top of page

Love Finds a Way


Below is the true story of our initial, post-marriage return journey to Japan, to show my in-laws our latest and greatest addition – our first child.

Baby with fruit juice smeared on his mouth

I had just finished graduate school and was near the end of a year of teaching at Creighton University in Omaha. The year following this, our second son would be born at Creighton’s St. Joseph’s Hospital.

But this trip was with our first son. At the time one was enough.

The airline snafus we hit have also become a lifelong theme. No matter where we fly, our flights always go wrong.

Helpful vocab: “Omiyage means souvenirs. Crayon Shinchan is a Japanese TV animation character. Narita is Tokyo’s main international airport, while Haneda is mostly a domestic hub.


Love Finds a Way

June 17, 1998

In my Kyushu days, I heard a story about an international couple that first met at a karaoke bar after the girl had been in the country a whole two weeks.

She couldn’t speak a peep of Japanese and the only English the guy could handle was, “Marry me!”

But they sure sang well together. And both got a kick out of communicating with hand gestures. Besides, they felt certain love would find a way.

So they got married. And, sure enough, love did find a way.

Straight to the divorce court.

My Japanese wife and I were perhaps not so naïve, though I have learned never to put limits on my stupidity.

Yet, twenty years ago, whenever someone pointed out that marrying into another culture would challenge my patience, my communication skills, my energy level and the higher reaches of my already-receding hairline, my response was always…

“So? Sounds like every marriage.”

But when the person most opposed to our wedlock (my future mother-in-law) added, “You’ll feel different when the kids come,” I could only answer with this:

“Love will find a way.”

A wiser man and balder, I now know what she meant. For I did feel different when the first child came.

How can one sit and watch a product of your own flesh and blood lap up grape juice from his highchair like a dog and not feel different?

The bad news was that it never got any easier than it was when we had but only one child and he was but a toddler.

For my wife and I to keep straight our two separate identities, cultures, languages, and families has always been a circus trick. To raise a pair of kids caught innocently in between has all too often added up to more than we bargained for.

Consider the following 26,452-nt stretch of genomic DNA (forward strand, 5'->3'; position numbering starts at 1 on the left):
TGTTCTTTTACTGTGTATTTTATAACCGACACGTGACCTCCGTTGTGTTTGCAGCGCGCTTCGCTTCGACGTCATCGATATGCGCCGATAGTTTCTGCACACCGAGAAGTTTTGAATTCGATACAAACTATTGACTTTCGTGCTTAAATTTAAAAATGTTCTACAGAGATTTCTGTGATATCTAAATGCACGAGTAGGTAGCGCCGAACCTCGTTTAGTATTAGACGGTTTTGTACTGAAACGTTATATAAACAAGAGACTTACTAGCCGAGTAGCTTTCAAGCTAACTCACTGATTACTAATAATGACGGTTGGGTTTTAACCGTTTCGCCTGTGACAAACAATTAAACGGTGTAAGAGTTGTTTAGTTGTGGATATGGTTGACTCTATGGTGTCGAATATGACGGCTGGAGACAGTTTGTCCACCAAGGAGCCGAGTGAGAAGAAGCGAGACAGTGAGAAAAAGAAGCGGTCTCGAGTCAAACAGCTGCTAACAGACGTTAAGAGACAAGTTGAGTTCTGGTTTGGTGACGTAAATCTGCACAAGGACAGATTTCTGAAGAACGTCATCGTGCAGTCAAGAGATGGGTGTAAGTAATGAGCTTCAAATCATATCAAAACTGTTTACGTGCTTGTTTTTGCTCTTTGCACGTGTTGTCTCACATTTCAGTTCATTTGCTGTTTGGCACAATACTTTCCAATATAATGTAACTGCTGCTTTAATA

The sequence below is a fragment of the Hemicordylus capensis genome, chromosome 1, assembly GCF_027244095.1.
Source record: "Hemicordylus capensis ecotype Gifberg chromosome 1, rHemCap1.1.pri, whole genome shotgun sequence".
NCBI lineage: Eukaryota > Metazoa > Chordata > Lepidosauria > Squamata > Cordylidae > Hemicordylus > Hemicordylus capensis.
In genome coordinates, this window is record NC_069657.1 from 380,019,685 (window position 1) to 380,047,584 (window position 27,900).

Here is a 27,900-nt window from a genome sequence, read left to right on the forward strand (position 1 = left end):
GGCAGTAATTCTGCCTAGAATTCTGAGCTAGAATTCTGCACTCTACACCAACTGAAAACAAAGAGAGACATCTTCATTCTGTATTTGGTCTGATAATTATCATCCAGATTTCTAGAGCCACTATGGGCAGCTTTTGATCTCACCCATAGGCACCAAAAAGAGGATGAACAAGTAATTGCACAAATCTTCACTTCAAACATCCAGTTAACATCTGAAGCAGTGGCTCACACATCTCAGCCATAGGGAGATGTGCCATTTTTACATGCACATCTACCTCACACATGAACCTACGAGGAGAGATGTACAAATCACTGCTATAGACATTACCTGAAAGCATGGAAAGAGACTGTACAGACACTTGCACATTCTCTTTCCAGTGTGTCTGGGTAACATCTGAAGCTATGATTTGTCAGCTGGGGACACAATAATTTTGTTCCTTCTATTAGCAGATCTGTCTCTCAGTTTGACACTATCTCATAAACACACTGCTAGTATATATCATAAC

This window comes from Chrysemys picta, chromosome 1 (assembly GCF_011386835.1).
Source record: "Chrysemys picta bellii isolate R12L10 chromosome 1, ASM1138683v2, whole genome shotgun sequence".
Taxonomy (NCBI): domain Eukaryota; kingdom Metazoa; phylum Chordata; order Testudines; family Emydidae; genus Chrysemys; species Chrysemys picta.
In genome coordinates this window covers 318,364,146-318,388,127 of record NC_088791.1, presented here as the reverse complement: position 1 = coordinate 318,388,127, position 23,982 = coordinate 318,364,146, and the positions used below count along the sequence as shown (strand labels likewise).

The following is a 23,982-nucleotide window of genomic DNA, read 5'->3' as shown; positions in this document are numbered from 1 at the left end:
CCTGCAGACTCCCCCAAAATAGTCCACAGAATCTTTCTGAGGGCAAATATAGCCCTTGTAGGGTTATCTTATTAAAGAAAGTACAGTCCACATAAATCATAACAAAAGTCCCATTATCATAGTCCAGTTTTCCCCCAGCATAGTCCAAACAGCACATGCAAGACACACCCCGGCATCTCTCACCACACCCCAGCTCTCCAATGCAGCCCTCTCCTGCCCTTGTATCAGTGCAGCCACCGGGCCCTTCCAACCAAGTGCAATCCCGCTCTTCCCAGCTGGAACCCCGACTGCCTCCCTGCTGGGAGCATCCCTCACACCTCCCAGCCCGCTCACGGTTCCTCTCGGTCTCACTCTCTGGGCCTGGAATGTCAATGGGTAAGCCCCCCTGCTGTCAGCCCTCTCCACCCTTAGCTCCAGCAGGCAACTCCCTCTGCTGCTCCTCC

Maybe if we had planted ourselves squarely in one culture, our lives would have been simpler. We might have never had to battle over things like education, family and food and whether we should spend supper watching Crayon Shinchan or Alf.

Yet we had made a commitment not only to two distant cultures but also two distant grandmothers.

Our first son was born on Father’s Day, 1982. Quite a gift, considering I am easy and would have accepted socks.

The boy was made not in Japan but in Indiana where I was enrolled in graduate school. This to the delight of my own mother, who hoped we would stay forever, and the chagrin of my wife’s mother, who felt she would never see her daughter again.

Let alone the new baby.

Graduate students are notoriously poor and I myself was particularly so. I not only ate the free cheese Ronald Reagan was giving away back then, I used some of it as soap.

But for one year we pinched pennies so hard we made Abe Lincoln yelp. At last, we had enough money for the all-important trip back to Japan, including a bundle spent on a new super-sized suitcase, full of omiyage for my wife’s family.

On the day of our departure, it snowed 20 centimeters in Denver, where we had a connecting flight. After all, it was late May, perhaps still winter there.

We ended up being rerouted through half of the Midwest, oodles of fun when traveling with a one-year old.

Love found a way and we eventually landed for a night in Los Angeles.

Except our suitcase didn’t land with us.

When I complained that our bag contained almost all our worldly possessions, the airline guy stopped clipping his nails long enough to note:

“Gosh. What a shame.”

We never saw the bag nor the omiyage again.

Still, love found a way and twelve hours later we were on a flight for Tokyo, taking with us only the clothes on our backs.

And our son. Who instead of spending the night worrying about lost luggage had spent the time sleeping – like a baby. Now, on board the plane, he wanted to practice his latest skill: walking.

My wife and I figured he’d tire after a few dozen laps around economy class, but we were wrong. To this day, he remains the only baby to have walked across the entire Pacific Ocean.

Along the way he managed to spill tomato juice on the left leg of my wife’s white slacks – her only clothes, remember – and then soil her right leg with a solid product of a different color.

By the time we got to Narita, he was cranky, I was dead on my feet and my wife was too embarrassed to stand. I am surprised immigration even let us in.

Love still had to get us to my mother-in-law’s house. We rode with a wild child to Haneda, hopped another nightmare flight to Kyushu and then took a train for an ugly hour more.

However, when we arrived my wife’s mother showed no care for our fatigue, ruined clothes, lost luggage or the fact that she had opposed our marriage.

She took her first grandson into her arms. Her world stopped.

“What a beautiful baby!”

Of course, she had yet to see him lap up grape juice. But the moral remains.

Sometimes love does find a way. Sometimes it is the only thing that can.

© by Thomas Noah Wood

Recent Posts

See All


bottom of page